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Prunus cerasifera Ehrh.
Family Rosaceae
Common name: Cherry Plum

Prunus cerasifera Ehrh. APNI*

Description: Slender twiggy deciduous tree with young shoots glabrous or soon becoming so; axillary buds solitary.

Leaves ovate to obovate, 2–5 cm long, 1–3 cm wide, ± glabrous except veins on lower surface, margins toothed; petiole 5–15 mm long.

Flowers solitary, or in clusters of up to 4 on spurs, usually white, c. 2.5 c. across; pedicels 10–30 mm long.

Drupe subglobose, mostly 15–25 mm diam., cherry-like, red or yellow, flesh juicy and sweet.

Flowering: spring.

Distribution and occurrence: usually grown as a stock for other plums, sometimes grown for its fruits; a purple-leaved cultivar widely planted for foliage in streets and gardens; rarely naturalised. Native of Europe.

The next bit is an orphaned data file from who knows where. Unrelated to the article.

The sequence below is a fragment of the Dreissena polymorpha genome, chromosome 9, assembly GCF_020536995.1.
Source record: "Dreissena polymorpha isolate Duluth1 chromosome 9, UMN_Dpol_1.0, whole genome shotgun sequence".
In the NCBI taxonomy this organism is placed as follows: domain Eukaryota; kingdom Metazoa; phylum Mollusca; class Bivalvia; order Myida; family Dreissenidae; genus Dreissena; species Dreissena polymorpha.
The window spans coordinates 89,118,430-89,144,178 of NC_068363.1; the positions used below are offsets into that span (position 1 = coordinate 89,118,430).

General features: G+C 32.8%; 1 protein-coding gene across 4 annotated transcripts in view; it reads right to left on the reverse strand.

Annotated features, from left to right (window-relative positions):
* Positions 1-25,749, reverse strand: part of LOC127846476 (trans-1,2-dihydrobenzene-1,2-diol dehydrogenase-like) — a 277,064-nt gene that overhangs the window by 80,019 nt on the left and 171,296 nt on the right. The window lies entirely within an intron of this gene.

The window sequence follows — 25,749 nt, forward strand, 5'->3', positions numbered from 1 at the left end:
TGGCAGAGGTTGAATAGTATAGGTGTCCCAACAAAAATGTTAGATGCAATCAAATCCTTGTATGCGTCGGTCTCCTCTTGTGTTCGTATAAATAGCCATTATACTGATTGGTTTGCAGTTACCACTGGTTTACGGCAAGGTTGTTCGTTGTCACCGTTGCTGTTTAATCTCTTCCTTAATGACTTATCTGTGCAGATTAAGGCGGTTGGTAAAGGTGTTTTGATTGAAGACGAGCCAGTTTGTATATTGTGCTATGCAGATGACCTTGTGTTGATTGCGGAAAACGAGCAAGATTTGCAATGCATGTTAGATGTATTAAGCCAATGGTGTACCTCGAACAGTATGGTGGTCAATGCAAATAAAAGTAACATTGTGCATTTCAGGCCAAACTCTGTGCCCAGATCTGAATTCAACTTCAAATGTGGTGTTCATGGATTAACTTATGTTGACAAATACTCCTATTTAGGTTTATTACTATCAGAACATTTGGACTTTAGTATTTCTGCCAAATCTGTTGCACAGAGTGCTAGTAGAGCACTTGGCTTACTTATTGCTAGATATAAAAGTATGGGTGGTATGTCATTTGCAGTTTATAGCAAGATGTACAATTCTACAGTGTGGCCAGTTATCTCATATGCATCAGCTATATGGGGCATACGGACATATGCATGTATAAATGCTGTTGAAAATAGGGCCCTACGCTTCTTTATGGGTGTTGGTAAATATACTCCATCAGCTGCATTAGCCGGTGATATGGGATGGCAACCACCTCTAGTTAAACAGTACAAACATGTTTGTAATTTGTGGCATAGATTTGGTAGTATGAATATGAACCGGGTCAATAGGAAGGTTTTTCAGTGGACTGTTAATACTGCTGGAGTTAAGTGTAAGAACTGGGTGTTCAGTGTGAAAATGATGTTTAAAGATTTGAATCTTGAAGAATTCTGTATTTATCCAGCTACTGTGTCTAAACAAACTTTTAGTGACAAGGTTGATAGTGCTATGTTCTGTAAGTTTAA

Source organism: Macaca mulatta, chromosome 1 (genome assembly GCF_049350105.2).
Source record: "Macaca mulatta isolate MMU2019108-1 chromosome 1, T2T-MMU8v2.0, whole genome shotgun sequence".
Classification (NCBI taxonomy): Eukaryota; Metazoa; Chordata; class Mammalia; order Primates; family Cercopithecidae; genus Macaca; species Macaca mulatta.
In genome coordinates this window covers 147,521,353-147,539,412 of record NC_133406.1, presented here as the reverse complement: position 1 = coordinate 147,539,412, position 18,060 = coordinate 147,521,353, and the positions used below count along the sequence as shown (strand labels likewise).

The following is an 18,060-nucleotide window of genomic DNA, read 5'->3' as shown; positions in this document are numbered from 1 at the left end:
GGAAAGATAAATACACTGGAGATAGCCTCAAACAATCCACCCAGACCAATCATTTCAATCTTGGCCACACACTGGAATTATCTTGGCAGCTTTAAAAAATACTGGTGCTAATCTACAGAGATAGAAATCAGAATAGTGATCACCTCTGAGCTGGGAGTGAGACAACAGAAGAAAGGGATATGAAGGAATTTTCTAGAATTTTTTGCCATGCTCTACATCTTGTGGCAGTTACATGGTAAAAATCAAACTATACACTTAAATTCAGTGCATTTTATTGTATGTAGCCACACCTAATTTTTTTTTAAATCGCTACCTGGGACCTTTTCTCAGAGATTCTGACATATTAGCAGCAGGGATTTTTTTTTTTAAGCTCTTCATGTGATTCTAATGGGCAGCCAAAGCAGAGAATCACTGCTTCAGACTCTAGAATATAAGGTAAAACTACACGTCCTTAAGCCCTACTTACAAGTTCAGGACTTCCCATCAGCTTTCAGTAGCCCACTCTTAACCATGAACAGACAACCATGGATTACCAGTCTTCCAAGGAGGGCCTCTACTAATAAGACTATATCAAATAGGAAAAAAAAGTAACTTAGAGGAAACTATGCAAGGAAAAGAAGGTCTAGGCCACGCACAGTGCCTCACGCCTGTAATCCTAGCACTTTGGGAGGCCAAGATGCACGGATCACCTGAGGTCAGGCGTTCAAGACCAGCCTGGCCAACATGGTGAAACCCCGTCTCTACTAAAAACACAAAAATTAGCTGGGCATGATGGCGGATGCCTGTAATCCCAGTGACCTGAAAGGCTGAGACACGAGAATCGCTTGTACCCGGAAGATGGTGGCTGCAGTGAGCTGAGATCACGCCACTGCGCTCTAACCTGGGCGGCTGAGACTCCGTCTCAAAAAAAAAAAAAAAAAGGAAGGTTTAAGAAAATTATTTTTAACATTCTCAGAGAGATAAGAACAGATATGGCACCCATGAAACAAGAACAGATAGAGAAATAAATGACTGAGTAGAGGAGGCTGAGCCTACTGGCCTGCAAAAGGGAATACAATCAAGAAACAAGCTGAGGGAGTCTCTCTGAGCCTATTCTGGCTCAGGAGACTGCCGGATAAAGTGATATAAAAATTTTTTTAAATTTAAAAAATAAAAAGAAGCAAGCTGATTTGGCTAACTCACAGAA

NSW subdivisions: *NC, *CC, *SC, *NT, *CT, *ST, *NWS, *CWS, *SWS
Other Australian states: *Vic. *Tas. *S.A. *W.A.
AVH map***

The commonly cultivated plum, P. domestica L., has possibly become established from discarded seeds. It differs from P. cerasifera in the pubescent lower surface of the leaves and the ellipsoid, bluish black, often larger, fruit. The same applies to P. salicina Lindley and its hybrid derivatives, distinguished by the larger, globose red-green fruits with yellowish pulp. Many cultivated plums are hybrid derivatives of one or more of these species. Formerly in family Amygdalaceae.

Text by G. J. Harden & A. N. Rodd
Taxon concept: Flora of NSW 1 (1990)

APNI* Provides a link to the Australian Plant Name Index (hosted by the Australian National Botanic Gardens) for comprehensive bibliographic data
***The AVH map option provides a detailed interactive Australia wide distribution map drawn from collections held by all major Australian herbaria participating in the Australian Virtual Herbarium project.
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